It’s a great pleasure to be asked to ride judge but it comes with a lot of responsibility.
When I ride judge, I just keep it simple. I’m not in there to try and catch a horse out, and I try and give each horse the same. When I judge hunters or cobs in particular, I’m looking for the horse to have an engine, to be light, cover the ground and carry me. I’m looking mainly for the “feel” a horse gives me and I’m not so concerned about a slight spook or a wrong leg.
I remember David Tatlow saying “a show horse should be like a kettle, bubbling but not boiling over”. In a big ring, they should travel and have that edge. It’s tough to get the balance right for a judge, to set a horse up with the right amount of sparkle. I think some competitors lose the whole point of showing and they lose the showmanship. It’s not a style and obedience class; I want to look at a horse and it be exciting to watch.
Having said that, every horse is different and it’s about knowing them. Compare a show horse to how you like your steak, do you like them rare, medium or do they have to be well done? It’s the rider’s responsibility to make sure that their horse is well prepared for a ride judge.
I’ve said before, we are not crash-test dummies. No horse that is dangerous should be put forward. However, a green, naive horse, although it may not go foot-perfectly, needs to go out and learn its job.
In horse classes, whether it is a novice class or an open, the format is the same. People need to be braver and get these horses out — they aren’t going to learn any more in the arena at home.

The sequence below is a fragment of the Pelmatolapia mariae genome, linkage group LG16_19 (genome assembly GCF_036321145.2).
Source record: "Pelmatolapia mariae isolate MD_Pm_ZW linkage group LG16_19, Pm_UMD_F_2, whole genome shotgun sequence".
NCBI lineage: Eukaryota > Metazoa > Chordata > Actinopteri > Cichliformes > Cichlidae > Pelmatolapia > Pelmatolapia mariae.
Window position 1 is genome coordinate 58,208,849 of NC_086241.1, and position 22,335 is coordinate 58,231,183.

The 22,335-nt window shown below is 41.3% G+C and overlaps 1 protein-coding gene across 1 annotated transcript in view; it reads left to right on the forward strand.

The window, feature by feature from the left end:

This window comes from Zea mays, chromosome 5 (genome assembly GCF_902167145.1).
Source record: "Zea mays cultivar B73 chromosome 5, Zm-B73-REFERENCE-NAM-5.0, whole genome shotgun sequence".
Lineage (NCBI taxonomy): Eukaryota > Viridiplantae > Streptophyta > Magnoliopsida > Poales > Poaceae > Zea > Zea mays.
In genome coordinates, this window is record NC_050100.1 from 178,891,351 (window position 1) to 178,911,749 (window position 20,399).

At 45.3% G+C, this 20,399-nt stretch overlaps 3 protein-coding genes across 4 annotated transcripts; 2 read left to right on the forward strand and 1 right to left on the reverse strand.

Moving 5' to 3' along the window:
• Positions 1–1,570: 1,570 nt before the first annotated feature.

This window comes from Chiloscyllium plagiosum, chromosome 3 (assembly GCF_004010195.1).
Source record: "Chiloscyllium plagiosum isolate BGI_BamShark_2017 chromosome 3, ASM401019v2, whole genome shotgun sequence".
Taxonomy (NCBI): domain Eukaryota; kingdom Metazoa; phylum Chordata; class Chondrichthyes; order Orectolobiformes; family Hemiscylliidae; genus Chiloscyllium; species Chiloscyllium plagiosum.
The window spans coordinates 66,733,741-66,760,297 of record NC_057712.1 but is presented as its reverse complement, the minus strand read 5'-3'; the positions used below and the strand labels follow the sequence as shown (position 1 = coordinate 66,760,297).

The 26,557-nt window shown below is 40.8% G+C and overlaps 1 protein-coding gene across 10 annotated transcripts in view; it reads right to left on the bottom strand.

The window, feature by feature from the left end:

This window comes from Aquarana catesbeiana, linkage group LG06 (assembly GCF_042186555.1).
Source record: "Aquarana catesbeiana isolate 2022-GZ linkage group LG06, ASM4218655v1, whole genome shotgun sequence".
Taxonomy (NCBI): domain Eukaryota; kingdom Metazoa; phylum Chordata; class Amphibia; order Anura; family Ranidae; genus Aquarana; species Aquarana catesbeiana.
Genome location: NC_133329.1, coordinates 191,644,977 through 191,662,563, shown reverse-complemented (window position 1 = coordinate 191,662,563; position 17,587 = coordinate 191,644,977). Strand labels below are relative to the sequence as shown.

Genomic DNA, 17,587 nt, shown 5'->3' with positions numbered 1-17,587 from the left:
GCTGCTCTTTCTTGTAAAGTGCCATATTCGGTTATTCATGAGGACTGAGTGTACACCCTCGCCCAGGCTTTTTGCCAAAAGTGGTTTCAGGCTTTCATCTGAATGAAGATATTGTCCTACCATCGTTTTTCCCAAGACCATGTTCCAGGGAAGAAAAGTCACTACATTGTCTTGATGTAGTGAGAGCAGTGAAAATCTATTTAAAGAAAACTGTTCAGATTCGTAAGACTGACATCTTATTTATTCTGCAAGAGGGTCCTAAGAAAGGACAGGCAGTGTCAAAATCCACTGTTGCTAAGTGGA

A simple test
Some people are criticial of young ridden horses at shows, yet yearlings are allowed to compete in the Cuddy at Horse of The Year Show (HOYS). Surely the critics could deem this as overfacing a youngster at such an atmospheric show?
If you go back through the years, showing used to be one of the first disciplines a young horse did. After all, they are only expected to walk, trot, canter and gallop with a simple change of rein.
When we look at other disciplines, we have the four-year-old event horse classes where jumping and a more complex dressage test are required. The level of training for this is much more intense than a showing class, as is pure dressage for youngsters.
British Showjumping actively encourages young horse jumping classes with four-year-old championships and, of course, we have racing. I’m not wanting to wish a horse’s life away, but there aren’t many excuses as to why a horse isn’t capable of riding around in a big circle.
Ref Horse & Hound; 15 June 2017